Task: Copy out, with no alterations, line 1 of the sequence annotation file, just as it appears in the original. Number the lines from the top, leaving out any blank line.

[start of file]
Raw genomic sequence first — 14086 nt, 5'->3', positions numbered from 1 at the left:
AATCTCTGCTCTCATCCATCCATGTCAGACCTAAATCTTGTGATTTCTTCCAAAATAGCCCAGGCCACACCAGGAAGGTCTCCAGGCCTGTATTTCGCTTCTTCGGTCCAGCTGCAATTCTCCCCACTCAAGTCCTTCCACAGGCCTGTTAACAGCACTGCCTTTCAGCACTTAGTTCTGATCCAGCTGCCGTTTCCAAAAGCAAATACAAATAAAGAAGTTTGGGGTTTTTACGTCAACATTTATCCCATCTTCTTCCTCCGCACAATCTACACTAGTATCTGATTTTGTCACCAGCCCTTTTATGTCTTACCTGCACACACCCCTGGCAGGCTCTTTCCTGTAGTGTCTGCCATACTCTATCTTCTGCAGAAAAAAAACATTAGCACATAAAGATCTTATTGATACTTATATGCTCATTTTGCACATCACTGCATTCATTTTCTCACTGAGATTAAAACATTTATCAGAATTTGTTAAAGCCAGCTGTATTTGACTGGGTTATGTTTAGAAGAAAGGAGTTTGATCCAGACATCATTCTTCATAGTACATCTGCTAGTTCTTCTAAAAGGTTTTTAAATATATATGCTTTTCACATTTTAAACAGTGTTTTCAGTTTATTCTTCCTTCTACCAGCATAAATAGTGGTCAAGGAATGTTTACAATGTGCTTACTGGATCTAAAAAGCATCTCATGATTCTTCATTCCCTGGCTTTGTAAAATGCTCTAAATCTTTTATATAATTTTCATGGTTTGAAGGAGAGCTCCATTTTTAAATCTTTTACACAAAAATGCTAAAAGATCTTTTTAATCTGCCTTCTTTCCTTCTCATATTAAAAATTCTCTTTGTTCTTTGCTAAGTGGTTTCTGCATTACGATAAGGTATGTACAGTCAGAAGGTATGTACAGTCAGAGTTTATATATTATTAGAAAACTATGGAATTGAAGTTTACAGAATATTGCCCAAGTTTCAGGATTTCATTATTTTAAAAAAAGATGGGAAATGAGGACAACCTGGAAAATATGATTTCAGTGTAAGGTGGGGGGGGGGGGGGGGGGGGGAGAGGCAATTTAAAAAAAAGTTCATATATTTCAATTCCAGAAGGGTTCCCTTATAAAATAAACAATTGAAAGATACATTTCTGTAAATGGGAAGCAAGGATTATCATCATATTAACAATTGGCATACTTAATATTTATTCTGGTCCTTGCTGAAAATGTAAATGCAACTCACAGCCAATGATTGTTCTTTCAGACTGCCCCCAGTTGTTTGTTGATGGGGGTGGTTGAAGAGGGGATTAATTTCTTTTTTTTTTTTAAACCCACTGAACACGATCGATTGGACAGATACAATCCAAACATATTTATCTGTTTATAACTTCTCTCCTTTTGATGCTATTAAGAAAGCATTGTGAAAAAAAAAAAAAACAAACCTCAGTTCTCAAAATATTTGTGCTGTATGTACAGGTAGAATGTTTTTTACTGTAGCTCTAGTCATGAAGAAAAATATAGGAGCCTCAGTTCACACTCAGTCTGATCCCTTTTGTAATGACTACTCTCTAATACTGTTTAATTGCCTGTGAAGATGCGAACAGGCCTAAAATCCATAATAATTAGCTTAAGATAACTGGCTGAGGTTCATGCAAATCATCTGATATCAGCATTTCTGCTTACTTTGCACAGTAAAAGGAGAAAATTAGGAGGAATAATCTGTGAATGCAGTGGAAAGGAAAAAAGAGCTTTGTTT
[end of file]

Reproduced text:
Raw genomic sequence first — 14086 nt, 5'->3', positions numbered from 1 at the left: